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Quick links to Evaluations:

Cognitive Evaluation

In combination with your evaluation by the Movement Disorders Program, you may be asked to undergo a cognitive assessment to assist  with diagnosis, monitor medication effects, provide other treatment recommendations or as part of a surgical evaluation. This evaluation (also called a neuropsychological assessment) is done at the University of Michigan Neuropsychology Clinic, located at 2101 Commonwealth Rd, Suite C (off of Plymouth Road, just west of US 23).

These evaluations are requested to help movement disorder specialists understand how the different areas and systems of the brain are working. The testing is comprehensive and covers such things as thinking skills, memory, attention, visual-spatial, and reasoning abilities as well as behavior and emotional changes that can be affected in a movement disorder.

Testing involves taking paper-and-pencil or computerized tests and answering questions. The testing session will generally take 3-4 hours, depending on the reason for the assessment. Some tests will be easy, while others will be more difficult. The most important thing is try your best.

Bring glasses and hearing aids if you use them and we strongly encourage a family member to accompany you to the appointment. You will probably find testing interesting and the detailed information that is gathered will contribute to your care.

If you have any questions please call the Neuropsychology Clinic at 734-763-9259.

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Speech Pathology Evaluation

When a patient comes to the speech-language pathology clinic, located on the first floor of the main hospital, they will be seen by a speech-language pathologist specializing in movement disorders. The speech-language pathologists are certified and provide clinical care, participate in clinical research, and teach other healthcare professionals at the University.

The speech pathologist will obtain a medical history including information about a patient’s current speech, language, swallowing changes, other medical problems, current medications, and family history. Tests to assess speech and language skills, and if necessary,  swallowing skills will be administered. An audiotape will be made.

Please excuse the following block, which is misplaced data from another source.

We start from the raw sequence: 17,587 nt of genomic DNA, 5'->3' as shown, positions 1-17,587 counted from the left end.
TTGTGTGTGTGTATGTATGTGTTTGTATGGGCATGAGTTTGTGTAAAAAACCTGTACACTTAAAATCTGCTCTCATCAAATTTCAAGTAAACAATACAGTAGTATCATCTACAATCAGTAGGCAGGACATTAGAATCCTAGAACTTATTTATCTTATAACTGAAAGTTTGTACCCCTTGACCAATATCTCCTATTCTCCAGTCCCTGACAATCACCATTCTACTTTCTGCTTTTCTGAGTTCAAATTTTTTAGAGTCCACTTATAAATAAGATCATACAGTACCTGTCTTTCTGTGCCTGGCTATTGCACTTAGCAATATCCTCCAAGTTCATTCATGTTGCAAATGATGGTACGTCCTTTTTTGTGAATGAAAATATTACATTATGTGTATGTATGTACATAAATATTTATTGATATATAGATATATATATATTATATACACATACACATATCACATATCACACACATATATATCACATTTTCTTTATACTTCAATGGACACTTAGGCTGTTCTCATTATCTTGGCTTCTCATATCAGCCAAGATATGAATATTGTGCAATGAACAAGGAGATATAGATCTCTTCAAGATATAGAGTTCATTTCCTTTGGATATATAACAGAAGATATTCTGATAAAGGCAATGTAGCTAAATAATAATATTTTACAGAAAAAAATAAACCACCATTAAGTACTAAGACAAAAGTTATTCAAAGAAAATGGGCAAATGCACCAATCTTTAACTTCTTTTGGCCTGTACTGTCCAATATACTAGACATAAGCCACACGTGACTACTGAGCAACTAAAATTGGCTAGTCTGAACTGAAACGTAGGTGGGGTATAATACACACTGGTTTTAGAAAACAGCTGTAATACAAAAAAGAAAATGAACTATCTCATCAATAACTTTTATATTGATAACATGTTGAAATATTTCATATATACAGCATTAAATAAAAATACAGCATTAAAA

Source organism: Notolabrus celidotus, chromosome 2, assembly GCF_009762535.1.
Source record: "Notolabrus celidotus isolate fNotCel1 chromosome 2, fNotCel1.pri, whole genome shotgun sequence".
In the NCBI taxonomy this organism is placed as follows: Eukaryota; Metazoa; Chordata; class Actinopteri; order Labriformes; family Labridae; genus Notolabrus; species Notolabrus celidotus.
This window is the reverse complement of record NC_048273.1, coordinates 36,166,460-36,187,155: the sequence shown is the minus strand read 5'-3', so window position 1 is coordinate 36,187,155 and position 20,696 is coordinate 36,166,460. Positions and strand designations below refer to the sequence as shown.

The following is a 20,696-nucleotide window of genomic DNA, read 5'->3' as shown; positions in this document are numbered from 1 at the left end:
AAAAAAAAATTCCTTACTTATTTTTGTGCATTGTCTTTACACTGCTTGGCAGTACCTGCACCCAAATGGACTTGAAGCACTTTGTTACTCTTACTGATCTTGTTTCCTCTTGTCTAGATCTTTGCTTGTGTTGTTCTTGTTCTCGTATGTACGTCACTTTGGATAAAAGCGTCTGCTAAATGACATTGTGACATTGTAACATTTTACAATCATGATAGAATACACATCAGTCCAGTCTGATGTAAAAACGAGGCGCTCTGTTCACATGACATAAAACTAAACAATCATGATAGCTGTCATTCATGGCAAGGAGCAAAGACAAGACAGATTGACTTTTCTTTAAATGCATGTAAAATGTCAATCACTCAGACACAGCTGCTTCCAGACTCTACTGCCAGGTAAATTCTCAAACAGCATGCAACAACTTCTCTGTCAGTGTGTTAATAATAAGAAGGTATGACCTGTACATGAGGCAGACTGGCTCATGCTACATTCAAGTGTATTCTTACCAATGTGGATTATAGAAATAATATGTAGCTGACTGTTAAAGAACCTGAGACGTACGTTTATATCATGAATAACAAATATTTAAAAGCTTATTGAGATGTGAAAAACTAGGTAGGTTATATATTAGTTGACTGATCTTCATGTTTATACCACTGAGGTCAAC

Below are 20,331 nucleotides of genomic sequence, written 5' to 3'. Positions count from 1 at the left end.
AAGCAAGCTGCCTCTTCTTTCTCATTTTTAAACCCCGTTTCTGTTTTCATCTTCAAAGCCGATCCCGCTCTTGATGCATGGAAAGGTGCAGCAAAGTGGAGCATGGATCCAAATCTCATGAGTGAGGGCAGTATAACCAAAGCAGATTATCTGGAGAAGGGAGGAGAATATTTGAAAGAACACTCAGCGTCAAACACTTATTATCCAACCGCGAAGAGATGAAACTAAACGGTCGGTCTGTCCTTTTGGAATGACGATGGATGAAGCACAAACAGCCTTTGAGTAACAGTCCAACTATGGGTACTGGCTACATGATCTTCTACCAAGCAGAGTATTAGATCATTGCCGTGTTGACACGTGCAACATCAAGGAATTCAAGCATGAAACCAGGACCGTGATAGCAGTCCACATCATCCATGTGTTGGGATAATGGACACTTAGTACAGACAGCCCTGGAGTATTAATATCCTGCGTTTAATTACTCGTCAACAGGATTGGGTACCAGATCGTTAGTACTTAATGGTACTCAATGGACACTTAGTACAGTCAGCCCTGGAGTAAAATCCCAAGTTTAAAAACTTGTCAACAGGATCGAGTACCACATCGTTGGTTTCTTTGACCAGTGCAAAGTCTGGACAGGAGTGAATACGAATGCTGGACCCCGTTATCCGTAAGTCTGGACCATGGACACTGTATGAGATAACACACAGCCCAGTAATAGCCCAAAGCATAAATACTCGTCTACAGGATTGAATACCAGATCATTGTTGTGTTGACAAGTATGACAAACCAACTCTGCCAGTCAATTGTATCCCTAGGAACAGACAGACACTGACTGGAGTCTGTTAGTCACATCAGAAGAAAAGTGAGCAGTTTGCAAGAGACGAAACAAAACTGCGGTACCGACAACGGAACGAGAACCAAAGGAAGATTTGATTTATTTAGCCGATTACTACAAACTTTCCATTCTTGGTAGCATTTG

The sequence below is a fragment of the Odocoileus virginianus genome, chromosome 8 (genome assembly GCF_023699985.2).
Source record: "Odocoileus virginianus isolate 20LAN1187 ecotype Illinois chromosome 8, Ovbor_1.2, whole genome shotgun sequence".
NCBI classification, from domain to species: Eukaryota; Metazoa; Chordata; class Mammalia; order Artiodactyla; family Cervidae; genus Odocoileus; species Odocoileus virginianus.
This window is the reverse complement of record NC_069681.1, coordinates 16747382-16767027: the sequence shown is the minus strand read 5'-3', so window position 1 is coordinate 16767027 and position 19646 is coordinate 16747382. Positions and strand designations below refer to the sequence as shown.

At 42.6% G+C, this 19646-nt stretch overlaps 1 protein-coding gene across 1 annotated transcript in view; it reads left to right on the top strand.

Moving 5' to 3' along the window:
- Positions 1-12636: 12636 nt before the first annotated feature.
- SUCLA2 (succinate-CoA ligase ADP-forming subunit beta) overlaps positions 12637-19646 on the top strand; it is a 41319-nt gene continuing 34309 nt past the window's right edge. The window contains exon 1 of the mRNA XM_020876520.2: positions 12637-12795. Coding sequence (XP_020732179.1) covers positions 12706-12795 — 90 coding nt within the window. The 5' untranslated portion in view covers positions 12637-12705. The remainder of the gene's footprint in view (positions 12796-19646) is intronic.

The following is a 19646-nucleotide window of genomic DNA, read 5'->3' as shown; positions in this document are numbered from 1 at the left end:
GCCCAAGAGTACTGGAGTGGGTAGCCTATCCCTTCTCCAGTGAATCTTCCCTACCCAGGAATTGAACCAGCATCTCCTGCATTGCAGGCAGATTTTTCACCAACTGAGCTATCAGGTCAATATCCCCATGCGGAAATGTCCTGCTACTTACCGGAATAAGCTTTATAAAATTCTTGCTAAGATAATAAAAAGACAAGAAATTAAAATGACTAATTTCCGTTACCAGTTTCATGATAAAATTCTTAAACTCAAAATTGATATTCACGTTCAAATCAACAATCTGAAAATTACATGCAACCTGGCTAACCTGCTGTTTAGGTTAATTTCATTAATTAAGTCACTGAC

The speech pathologist will then discuss findings, provide communication and if necessary, swallowing recommendations and discuss the plan. A family member or friend is encouraged to accompany the patient to the evaluation.

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MRI Evaluation

Magnetic Resonance Imaging (MRI) provides physicians with a method of visualizing your internal body structures, including the brain. MRI involves a powerful but harmless magnetic field and radio waves like the kind that transmit your favorite FM music. The combination of radio waves and magnetic field produces very clear images of body structures such as the brain, spine, knee, kidney, liver, blood vessels, heart and other important structures.

Your scan will be performed in a room containing a MRI machine. The MRI unit looks like a large box with an open-ended tunnel running through the middle. You will be asked to lie on a comfortable, padded table that is gently moved into the opening of the magnet where the scanning is performed. The data from the scan is fed into computers which turns it into pictures that the physician will use to make a diagnosis.

While the great majority of people can undergo an MRI exam with no problems, some cannot. The radiologist or the staff at the MRI center will probably ask you questions like the following:

You should allow about two hours for your MRI exam, although most scans take an hour or less. Unless your doctor or MRI department tells you otherwise, you can eat normally the day of the exam. Don't wear any makeup, since some brands contain metallic components. When you arrive at the MRI center, which is located on floor B2 of University Hospital, you will be asked to put on a patient gown and to remove all personal possessions such as your watch, wallet and car keys or metallic items such as dentures, pins, etc. It's very important not to take anything that could be affected by a magnet into the examining room. For example, the information on your credit cards will be erased if you have them in your pocket during the exam.

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